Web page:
Following gastric bypass surgery, there are many tribulations, but also many trials that a patient may encounter.  One of the challenges that has become apparent is the increased risk of alcohol abuse that has been observed in this population.

There are several important aspects to consider regarding the risk of alcohol abuse after gastric bypass surgery:

1.  Food addiction looking for a new outlet.  For some people who struggle with their weight,  one of the central issues at hand is a true food addiction.  Research has shown us that some people truly feel an euphoria or a ‘high’ after eating, particularly from eating calorie laden, tasty foods.  This euphoria is caused in part by a high release of, or robust response to, opioids and other neurotransmitters in the brain, and parallels the response seen in people addicted to other substances.

After gastric bypass surgery, the capacity to eat is greatly diminished, and food preferences may change as well.  The euphoric sensation and response is often decreased or lost, such that many people find a significant decrease in the satisfaction they get from eating.  The hormone and neurotransmitter alterations that occur can result in something that can psychologically even feel like a drug withdrawal.
Thus, without being able to satisfy their food addiction after surgery, some people turn to other forms of addiction and self-medication, and a common place to turn is unfortunately alcohol (or other drugs).

2.  Need for a coping mechanism.  Big changes happen in the life of an individual who’s had gastric bypass surgery.  Many of these changes are for the better, no doubt, but there can be struggles as well.  Depression can ensue for a host of reasons, ranging from the loss of food as a coping mechanism, to negative feelings about the excess skin that becomes apparent after substantial weight loss, to changes in that person’s relationship with their spouse or family (which are not always good changes).  Some may turn to alcohol or other substances as a way to cope with these changes.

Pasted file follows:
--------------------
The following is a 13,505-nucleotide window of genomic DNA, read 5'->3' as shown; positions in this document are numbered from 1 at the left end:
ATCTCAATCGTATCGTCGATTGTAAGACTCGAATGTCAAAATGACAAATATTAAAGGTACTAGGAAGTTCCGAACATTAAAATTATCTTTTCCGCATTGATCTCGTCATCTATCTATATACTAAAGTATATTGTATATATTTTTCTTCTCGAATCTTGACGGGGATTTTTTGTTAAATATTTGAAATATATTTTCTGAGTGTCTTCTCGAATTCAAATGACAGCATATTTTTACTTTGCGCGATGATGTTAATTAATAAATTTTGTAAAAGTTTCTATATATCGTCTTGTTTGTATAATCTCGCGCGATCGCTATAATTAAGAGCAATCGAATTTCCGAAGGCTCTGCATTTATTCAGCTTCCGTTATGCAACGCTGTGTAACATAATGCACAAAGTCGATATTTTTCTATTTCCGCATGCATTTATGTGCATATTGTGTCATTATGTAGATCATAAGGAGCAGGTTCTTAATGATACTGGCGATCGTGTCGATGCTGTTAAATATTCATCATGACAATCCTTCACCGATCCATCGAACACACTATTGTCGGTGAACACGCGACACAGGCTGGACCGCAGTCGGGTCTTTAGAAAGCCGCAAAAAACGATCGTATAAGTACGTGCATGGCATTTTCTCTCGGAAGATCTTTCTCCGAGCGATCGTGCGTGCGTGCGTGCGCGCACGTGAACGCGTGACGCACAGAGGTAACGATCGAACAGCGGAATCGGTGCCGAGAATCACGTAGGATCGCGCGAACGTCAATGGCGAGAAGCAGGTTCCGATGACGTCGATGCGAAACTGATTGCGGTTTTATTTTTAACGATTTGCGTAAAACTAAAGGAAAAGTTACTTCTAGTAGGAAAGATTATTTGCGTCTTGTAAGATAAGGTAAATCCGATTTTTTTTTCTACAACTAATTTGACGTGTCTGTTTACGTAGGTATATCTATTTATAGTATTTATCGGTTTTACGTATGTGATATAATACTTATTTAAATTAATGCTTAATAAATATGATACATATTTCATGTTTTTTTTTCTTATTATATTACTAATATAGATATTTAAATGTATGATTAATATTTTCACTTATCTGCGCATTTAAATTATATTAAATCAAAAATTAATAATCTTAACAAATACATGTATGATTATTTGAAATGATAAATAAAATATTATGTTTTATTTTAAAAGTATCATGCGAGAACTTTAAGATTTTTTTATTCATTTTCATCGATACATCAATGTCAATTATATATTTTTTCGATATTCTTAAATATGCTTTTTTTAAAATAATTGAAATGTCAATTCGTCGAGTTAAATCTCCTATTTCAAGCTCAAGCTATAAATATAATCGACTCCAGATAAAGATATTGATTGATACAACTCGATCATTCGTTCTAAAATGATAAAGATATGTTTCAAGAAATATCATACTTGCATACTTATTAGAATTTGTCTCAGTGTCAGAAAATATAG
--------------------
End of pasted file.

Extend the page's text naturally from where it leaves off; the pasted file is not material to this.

3.  Alcohol absorbs faster.  Because alcohol reaches the small intestine faster after gastric bypass surgery, there is a high and swift peak in blood alcohol levels.  While this effect is uncomfortable for many patients, others may find it enjoyable, and may find them searching for more.

The number one way to minimize the risk of alcohol abuse after gastric bypass surgery is knowledge and education about the potential risk, both on the part of the patient, as well as on the part of all of the health care providers that are involved in the pre and post operative care of the patient.

Having a psychologist closely involved every step of the way is absolutely essential.  Any food addiction or tendency towards addictive behaviors must be assessed and managed prior to surgery.  The risks vs benefits of surgery must (as always) be carefully weighed; surgery may not be the best choice for patients with a true food addiction that has proven difficult to break.

Patients must be followed and supported closely postoperatively, as they undergo often dramatic changes both physically and psychologically.   Multidisciplinary follow up must continue long term, often for a lifetime, to provide ongoing support and assistance.  In this way, any difficulties encoutered can be met swiftly with support and appropriate interventions, to help these individuals stay on the right track of a successful long term outcome and a healthy long term lifestyle!

Dr. Sue © 2011

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